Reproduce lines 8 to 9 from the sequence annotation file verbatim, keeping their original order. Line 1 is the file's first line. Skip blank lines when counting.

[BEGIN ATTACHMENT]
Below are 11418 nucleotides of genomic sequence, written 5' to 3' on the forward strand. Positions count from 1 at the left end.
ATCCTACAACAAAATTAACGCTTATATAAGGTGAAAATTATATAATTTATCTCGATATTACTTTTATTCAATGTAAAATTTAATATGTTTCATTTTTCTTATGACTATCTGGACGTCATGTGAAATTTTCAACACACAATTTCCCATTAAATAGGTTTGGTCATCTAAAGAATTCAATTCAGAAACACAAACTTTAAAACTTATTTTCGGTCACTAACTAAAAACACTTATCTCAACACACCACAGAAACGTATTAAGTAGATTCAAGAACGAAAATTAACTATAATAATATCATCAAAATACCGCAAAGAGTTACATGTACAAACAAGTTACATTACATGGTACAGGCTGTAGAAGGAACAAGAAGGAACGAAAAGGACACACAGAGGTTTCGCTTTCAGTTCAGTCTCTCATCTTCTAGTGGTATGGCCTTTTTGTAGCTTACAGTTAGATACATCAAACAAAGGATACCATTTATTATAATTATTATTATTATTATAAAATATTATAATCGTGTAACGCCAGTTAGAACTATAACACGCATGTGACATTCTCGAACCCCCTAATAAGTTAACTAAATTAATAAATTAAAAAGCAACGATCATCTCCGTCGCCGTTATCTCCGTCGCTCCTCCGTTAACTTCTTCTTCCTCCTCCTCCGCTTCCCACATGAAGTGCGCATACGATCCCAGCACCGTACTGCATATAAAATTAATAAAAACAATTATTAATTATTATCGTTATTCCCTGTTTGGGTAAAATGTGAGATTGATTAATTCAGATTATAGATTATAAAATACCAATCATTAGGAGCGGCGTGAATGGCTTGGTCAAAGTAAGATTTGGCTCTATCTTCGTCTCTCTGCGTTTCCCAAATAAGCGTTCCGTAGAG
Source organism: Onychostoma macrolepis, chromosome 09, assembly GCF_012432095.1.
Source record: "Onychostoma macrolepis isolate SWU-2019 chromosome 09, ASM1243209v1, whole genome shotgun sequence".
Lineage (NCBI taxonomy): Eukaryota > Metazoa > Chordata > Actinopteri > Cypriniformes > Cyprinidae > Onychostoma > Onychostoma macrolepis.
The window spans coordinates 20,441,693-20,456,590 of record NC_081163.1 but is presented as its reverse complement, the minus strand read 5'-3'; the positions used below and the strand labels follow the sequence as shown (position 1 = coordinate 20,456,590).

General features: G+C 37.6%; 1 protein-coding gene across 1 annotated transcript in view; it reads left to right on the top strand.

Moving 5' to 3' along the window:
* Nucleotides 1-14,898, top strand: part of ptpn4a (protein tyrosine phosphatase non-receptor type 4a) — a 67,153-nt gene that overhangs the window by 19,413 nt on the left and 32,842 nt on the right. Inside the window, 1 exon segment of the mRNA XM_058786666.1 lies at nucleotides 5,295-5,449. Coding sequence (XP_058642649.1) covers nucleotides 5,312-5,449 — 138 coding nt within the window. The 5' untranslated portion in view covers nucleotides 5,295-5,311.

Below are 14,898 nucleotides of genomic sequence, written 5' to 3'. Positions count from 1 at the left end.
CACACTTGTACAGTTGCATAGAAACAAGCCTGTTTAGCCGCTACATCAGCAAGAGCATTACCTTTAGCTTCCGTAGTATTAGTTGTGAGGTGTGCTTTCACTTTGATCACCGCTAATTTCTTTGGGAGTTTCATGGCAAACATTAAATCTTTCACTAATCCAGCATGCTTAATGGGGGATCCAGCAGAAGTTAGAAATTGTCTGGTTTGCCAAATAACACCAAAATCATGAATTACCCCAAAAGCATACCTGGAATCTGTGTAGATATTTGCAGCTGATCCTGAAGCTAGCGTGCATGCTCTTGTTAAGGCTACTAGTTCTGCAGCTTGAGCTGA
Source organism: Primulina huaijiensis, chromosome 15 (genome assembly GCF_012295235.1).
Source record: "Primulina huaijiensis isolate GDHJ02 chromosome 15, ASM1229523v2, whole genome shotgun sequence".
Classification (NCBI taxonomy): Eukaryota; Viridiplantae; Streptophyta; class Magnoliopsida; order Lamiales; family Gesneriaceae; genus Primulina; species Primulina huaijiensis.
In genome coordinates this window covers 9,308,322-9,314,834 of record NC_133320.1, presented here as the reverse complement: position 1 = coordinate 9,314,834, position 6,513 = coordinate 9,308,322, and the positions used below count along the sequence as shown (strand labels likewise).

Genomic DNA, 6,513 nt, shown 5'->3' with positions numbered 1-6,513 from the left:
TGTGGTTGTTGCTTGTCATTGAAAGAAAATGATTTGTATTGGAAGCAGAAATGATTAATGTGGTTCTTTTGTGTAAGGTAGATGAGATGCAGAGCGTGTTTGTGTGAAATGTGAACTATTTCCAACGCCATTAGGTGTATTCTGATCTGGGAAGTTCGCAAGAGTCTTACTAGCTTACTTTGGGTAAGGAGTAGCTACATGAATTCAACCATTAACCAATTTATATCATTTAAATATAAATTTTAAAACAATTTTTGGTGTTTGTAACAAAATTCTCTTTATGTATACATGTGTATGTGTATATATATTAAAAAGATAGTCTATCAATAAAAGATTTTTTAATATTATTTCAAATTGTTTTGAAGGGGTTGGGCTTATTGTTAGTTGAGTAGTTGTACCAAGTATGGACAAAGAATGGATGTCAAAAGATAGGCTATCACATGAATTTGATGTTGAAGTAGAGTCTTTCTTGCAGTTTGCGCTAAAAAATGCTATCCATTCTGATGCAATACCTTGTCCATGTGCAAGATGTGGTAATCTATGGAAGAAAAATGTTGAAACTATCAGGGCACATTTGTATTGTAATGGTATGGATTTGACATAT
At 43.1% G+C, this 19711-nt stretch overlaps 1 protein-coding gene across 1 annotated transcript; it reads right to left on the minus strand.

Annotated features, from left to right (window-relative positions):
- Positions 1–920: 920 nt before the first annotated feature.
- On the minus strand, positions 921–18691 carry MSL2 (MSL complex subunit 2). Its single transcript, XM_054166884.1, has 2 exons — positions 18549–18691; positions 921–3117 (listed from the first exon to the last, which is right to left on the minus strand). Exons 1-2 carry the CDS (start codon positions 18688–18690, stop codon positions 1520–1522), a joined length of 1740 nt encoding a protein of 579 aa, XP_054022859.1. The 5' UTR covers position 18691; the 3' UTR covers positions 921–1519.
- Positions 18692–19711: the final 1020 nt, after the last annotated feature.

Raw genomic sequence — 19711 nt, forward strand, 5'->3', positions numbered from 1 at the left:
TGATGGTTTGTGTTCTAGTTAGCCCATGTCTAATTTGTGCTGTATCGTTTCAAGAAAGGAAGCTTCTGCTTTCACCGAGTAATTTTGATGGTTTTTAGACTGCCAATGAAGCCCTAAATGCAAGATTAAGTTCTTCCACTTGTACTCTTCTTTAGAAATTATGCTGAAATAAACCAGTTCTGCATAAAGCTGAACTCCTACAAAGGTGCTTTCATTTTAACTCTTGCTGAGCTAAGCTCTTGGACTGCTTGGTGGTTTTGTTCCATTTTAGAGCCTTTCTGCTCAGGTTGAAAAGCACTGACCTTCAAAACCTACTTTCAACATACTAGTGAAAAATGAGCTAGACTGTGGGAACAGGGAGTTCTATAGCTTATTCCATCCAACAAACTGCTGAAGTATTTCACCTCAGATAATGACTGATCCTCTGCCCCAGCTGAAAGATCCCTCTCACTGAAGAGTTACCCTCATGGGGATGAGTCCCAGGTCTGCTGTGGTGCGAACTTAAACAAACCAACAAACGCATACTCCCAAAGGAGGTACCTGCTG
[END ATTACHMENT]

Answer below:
Moving 5' to 3' along the window:
* Nucleotides 1-14,898, top strand: part of ptpn4a (protein tyrosine phosphatase non-receptor type 4a) — a 67,153-nt gene that overhangs the window by 19,413 nt on the left and 32,842 nt on the right. Inside the window, 1 exon segment of the mRNA XM_058786666.1 lies at nucleotides 5,295-5,449. Coding sequence (XP_058642649.1) covers nucleotides 5,312-5,449 — 138 coding nt within the window. The 5' untranslated portion in view covers nucleotides 5,295-5,311.